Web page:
However if you are over 28 and now search for the best music (you know, when you cannot listen to anything that is in metal industry anymore), you will probably love this album, you will listen to it 3 or 4 times, you will keep it in your music library and download it on your mp3 player from time to time, but I doubt you will remember a single melody out of it.

My PERSONAL verdict: it is solid 4-star album, very competitive to the market, it is "Action Standard" album every metal fan should have (if you are a Christian - make sure you have purchased you copy and not just burnt your friend's disk or downloaded some torrent). If you are young now - this is likely to catch your absolute attention for couple of month for sure. For now it is not Master of Puppets or Black Album... but we are waiting for the next one!

Blessings from Ukraine!
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on February 11, 2010
I've been an avid fan since their debut in 1991. With their release of Reborn, they truly reinvented themselves and became the Living Sacrifice we can't get enough of. The Hammering Process did what many didn't expect, and that was make an even better album. Conceived In Fire was another solid release, but not as strong as the previous two. However, it is still a classic. Now we come to The Infinite Order. At first listen, fans will notice the brutal vocals throughout, without any "clean" vocals as found on Conceived In Fire. The use of percussion that LS introduced into metal, and performed perfectly is still there, just not as prominent as in the other releases. This is a great album. Track #2, "Rules of Engagement" has two guitar riffs that really grab you. It's like "Symbiotic" from Conceived In Fire- it stands out. In my opinion this is right there with the best that Living Sacrifice has ever recorded. Many people may not like this as much as Reborn or The Hammering Process, but they will still love it. Living Sacrifice is still a force and look forward to hearing more of them in years to come. The Infinite Order will be in my playlist for a long time.
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on September 15, 2011
If you're a Living Sacrifice fan, or a fan of extra heavy metal in general, you won't be disapointed by this album. The first 9 tracks see them incorporating in elements from the earlier thrash/death metal part of their discography which is great but at the same time I was hoping for them to push the envelope a bit more as they have on the last couple of albums. However once I hit track 10 (My Home Is God) my hunger for their newer style was fulfilled. Track 11 and 12 also helped LS continue to move forward while still staying true to thier roots. If you haven't heard LS yet then start with In Memoriom (a great retrospective 'best of' album). However if you are already familiar with them then this album needs to be in your collection.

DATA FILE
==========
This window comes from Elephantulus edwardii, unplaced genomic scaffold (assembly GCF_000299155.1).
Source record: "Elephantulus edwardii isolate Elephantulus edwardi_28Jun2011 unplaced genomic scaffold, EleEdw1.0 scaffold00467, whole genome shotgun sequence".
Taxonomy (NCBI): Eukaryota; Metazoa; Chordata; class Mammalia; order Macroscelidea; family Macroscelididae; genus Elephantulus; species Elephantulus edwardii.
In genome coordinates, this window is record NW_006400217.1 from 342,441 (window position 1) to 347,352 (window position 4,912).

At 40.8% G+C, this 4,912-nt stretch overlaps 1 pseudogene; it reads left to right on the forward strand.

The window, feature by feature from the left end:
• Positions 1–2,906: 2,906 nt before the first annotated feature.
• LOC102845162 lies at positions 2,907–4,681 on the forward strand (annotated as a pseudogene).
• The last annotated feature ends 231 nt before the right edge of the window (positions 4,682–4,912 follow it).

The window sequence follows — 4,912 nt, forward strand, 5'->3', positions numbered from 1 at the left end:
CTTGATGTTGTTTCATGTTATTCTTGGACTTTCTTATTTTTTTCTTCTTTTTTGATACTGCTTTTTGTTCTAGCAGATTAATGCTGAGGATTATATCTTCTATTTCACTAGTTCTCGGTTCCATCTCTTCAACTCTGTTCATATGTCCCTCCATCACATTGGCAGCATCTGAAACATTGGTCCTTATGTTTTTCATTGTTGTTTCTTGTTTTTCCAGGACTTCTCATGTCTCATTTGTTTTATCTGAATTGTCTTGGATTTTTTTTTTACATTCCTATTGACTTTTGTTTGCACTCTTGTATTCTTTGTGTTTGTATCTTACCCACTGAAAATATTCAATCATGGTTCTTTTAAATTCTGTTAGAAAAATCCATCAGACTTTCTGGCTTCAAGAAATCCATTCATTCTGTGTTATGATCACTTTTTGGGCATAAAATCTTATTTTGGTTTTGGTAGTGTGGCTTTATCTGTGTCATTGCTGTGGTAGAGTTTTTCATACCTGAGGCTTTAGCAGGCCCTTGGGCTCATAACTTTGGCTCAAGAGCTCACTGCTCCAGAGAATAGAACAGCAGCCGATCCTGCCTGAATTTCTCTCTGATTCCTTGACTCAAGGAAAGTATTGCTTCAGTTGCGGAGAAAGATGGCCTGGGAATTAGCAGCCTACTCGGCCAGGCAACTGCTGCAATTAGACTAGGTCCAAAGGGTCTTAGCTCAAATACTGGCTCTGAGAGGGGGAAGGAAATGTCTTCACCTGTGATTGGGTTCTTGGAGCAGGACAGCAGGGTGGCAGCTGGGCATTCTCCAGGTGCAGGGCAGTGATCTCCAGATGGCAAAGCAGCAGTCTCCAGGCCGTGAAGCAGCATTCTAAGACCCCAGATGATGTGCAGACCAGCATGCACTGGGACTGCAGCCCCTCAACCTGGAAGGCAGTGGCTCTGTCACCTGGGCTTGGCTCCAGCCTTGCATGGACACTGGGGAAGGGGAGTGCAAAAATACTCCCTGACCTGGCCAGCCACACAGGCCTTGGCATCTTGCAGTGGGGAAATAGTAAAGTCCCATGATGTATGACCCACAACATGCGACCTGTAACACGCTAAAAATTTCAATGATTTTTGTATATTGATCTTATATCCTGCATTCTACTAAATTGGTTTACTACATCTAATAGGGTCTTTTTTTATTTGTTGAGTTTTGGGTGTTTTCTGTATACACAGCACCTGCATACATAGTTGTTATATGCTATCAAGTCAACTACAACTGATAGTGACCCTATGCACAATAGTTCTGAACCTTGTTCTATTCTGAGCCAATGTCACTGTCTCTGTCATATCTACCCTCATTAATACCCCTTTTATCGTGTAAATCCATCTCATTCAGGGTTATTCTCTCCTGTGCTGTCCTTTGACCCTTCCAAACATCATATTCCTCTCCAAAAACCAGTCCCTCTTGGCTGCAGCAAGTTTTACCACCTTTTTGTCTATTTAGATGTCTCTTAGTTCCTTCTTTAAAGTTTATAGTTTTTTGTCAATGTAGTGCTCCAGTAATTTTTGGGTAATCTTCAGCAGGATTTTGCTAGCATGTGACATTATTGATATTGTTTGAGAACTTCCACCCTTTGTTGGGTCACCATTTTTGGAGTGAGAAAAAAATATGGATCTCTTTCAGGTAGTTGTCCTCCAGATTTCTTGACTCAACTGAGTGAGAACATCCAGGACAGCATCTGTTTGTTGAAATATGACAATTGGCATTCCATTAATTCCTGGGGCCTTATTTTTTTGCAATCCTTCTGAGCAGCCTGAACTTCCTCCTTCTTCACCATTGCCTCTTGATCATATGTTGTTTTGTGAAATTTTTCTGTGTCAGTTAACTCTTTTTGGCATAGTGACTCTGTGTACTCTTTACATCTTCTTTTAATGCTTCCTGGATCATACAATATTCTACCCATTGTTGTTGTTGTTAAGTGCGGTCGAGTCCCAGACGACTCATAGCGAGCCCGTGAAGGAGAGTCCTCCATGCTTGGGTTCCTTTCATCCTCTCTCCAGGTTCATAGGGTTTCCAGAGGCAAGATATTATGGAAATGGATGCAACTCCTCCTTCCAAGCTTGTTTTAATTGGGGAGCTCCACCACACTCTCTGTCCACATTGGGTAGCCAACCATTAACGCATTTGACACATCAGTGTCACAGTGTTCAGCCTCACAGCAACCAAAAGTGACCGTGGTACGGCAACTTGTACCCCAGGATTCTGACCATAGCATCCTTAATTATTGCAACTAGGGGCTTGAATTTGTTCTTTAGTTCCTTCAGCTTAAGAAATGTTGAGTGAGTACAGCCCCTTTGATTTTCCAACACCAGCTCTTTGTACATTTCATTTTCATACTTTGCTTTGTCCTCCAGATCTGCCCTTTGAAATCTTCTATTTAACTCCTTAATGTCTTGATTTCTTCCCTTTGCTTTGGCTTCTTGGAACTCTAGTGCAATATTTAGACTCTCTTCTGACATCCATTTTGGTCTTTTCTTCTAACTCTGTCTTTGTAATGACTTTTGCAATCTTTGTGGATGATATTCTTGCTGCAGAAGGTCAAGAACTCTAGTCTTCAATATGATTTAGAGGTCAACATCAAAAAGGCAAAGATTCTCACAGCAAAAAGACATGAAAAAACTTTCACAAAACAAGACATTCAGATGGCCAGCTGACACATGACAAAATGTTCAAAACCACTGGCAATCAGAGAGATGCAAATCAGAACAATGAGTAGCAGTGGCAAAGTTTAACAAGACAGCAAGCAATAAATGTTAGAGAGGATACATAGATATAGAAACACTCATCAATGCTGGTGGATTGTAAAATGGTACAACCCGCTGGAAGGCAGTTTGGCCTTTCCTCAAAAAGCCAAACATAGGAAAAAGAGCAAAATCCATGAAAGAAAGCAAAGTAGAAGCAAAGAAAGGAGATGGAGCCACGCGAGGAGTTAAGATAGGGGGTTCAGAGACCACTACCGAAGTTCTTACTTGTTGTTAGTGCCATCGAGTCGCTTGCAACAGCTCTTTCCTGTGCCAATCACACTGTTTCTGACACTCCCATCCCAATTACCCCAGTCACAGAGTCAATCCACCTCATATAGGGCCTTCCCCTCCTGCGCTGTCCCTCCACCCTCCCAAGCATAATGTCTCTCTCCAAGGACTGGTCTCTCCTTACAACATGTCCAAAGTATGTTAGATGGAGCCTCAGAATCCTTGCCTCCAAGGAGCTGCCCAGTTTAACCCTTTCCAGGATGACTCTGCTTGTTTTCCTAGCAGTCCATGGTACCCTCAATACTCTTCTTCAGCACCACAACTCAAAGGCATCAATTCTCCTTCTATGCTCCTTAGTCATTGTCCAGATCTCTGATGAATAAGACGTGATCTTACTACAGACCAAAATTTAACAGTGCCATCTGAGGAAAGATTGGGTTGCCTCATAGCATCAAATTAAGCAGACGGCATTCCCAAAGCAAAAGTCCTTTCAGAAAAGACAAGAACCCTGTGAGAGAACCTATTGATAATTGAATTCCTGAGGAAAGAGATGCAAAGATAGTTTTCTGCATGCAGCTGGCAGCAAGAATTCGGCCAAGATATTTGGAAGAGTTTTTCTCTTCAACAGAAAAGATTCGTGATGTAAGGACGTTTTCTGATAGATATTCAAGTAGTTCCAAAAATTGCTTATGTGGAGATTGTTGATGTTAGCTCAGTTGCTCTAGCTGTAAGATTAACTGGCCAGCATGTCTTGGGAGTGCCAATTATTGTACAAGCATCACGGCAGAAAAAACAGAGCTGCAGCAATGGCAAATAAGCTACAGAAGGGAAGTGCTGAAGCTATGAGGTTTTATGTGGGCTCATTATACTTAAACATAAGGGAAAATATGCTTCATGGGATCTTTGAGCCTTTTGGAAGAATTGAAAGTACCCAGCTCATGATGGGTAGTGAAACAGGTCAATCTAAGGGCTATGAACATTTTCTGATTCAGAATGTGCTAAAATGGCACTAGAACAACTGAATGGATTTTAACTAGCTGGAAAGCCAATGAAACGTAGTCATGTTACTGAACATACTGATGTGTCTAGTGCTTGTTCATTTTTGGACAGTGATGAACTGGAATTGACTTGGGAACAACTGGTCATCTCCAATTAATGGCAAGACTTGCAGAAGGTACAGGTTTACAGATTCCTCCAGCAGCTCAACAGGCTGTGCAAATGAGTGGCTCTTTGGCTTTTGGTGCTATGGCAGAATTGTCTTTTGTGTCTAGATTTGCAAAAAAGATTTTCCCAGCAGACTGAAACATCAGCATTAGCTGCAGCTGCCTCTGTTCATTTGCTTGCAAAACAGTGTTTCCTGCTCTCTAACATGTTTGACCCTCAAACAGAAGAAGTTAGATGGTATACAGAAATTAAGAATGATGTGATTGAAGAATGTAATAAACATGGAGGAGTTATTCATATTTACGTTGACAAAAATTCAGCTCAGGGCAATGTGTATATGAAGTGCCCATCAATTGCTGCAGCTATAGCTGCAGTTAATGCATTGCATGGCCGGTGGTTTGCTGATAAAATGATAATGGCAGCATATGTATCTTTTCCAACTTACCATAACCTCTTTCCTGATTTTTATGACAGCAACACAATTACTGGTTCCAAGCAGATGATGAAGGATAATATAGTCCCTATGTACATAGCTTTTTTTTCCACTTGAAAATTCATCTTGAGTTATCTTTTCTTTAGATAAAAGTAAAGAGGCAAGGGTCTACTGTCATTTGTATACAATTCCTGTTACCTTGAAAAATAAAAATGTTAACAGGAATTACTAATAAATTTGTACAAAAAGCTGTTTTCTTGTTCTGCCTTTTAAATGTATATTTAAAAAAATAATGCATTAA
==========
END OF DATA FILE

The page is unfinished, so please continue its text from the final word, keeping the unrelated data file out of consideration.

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on May 14, 2016
a Christian metal band in god is my home use the word bastard
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on March 26, 2017
These guys continually come up with new rhythms and chunky chords.
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on February 9, 2017
I bought this album years ago, and I give it away to my friend, Scott Waters of NoLifeTilMetal.com. He is a great man. So, I rebuy this copy. Hehe. This cd is still brutal, aggressive, and heavy. I highly recommend it. 😁
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on February 27, 2010
Compared with Reborn, this album lacks creativity and dynamics. Don't get me wrong, It's a solid album. I think most of the tracks are pretty good. However, the chorus of The Reckoning sounds a bit too much like that whiney emo metal crap to me. Although the vocal style in that song doesn't sound that way, it's too familiar. The beginning of Love Forgives sounds like a straight up Megadeth riff. I guess I was just expecting something more innovative. I haven't really been too interested in their stuff after Truby left the band. I'm guessing if you liked their work after Reborn, you would really dig this album. There are some pretty cool moments on this one. The drums are always amazing.